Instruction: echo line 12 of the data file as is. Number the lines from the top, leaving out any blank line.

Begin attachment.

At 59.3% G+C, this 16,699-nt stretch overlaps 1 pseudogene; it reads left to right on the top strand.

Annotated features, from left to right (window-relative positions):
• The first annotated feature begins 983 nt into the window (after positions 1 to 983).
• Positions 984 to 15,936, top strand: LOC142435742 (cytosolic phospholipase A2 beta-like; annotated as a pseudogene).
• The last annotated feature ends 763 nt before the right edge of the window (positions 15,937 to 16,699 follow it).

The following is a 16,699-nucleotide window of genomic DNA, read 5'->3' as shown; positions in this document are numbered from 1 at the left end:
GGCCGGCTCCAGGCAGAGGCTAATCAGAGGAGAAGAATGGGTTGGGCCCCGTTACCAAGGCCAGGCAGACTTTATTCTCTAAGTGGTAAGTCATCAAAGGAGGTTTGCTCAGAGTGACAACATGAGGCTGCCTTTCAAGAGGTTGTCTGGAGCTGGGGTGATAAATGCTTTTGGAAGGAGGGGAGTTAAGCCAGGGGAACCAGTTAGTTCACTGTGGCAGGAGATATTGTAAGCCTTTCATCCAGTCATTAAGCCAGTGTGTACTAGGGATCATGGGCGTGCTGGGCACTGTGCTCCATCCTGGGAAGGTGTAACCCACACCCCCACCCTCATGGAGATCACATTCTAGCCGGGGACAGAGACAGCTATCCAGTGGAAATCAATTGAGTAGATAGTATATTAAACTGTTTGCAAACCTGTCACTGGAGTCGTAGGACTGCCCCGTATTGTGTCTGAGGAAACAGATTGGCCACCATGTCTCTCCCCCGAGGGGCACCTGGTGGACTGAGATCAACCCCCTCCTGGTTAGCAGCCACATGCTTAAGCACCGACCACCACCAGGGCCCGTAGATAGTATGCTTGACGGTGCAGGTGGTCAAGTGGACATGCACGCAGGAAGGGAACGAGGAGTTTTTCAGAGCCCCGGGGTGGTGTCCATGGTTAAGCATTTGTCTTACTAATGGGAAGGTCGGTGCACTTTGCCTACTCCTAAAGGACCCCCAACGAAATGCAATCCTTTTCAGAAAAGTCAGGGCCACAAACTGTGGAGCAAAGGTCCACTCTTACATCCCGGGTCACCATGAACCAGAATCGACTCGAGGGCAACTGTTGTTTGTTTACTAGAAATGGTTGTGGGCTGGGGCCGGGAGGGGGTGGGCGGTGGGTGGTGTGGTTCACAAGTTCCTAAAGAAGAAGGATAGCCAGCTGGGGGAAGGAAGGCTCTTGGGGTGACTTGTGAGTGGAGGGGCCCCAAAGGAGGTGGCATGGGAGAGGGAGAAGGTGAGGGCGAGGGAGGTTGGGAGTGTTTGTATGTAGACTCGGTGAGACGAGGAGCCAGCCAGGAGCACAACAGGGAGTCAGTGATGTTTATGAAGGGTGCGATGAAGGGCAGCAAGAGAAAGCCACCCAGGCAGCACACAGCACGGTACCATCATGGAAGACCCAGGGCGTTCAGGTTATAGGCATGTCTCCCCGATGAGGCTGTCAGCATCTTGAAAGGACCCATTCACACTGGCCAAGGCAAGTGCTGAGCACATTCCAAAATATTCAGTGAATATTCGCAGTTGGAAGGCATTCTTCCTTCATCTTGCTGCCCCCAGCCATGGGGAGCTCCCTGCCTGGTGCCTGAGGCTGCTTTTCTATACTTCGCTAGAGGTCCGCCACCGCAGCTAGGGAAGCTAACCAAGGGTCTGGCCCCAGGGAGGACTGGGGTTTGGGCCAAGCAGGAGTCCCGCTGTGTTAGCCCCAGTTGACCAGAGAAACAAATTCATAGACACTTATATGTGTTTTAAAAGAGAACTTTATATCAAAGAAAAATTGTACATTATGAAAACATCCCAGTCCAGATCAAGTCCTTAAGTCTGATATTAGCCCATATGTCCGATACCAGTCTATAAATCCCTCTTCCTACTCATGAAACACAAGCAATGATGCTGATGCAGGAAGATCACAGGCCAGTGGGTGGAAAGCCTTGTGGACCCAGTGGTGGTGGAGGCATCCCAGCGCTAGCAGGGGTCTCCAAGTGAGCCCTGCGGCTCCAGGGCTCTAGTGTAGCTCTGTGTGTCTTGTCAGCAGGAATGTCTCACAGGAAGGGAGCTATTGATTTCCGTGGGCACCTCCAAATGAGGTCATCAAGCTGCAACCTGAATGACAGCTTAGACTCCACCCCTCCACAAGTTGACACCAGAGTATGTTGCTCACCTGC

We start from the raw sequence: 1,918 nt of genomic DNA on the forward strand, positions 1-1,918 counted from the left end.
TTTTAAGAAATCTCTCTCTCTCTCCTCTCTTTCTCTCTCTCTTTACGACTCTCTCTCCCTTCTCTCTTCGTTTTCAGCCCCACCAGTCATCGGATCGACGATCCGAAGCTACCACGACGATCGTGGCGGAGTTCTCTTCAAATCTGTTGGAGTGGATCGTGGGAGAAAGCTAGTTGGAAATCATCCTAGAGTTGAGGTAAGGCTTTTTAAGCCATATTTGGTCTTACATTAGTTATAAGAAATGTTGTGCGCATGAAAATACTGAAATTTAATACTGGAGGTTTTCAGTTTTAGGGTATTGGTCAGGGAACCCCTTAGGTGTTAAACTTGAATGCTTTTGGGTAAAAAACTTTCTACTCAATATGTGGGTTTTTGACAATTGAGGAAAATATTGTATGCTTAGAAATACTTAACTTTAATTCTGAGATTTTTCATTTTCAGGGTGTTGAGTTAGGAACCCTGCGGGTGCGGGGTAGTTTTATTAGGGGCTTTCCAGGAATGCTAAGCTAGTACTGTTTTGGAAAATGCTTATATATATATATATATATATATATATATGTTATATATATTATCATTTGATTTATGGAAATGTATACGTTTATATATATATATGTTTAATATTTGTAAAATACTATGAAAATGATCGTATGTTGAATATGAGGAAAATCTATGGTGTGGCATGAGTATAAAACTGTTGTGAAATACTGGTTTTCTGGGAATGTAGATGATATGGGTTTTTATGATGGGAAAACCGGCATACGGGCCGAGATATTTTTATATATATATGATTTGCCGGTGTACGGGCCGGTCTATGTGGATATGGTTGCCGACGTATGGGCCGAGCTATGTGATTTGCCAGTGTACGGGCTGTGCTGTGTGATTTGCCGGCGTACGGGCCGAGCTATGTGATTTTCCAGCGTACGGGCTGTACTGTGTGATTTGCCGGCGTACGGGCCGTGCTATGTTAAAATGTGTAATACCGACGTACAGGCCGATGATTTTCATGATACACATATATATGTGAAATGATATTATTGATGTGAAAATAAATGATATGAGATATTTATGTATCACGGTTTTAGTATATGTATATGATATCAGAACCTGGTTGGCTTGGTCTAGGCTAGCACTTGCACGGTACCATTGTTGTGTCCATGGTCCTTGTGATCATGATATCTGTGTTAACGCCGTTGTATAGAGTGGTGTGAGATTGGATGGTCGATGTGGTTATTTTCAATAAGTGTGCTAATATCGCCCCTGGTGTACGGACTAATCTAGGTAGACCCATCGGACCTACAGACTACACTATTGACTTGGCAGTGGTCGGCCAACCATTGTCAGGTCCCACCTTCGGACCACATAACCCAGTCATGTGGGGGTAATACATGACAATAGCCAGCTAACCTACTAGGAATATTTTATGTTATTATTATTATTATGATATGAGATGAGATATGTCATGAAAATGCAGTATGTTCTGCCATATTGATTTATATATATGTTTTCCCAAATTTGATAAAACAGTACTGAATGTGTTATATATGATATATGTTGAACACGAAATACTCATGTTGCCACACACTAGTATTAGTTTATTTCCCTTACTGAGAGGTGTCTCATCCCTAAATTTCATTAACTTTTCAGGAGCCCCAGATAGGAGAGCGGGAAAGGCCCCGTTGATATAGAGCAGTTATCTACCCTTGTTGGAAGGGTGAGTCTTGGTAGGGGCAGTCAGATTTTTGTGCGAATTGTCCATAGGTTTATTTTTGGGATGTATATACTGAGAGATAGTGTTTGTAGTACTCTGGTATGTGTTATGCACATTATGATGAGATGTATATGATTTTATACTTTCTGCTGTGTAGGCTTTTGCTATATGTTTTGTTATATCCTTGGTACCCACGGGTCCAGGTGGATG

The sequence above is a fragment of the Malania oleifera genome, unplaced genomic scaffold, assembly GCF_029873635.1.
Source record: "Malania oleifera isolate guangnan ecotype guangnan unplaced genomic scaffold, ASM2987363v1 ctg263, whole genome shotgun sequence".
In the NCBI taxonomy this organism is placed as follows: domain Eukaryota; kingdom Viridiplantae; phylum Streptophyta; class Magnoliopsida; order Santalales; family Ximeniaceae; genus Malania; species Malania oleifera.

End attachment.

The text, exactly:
In the NCBI taxonomy this organism is placed as follows: domain Eukaryota; kingdom Viridiplantae; phylum Streptophyta; class Magnoliopsida; order Santalales; family Ximeniaceae; genus Malania; species Malania oleifera.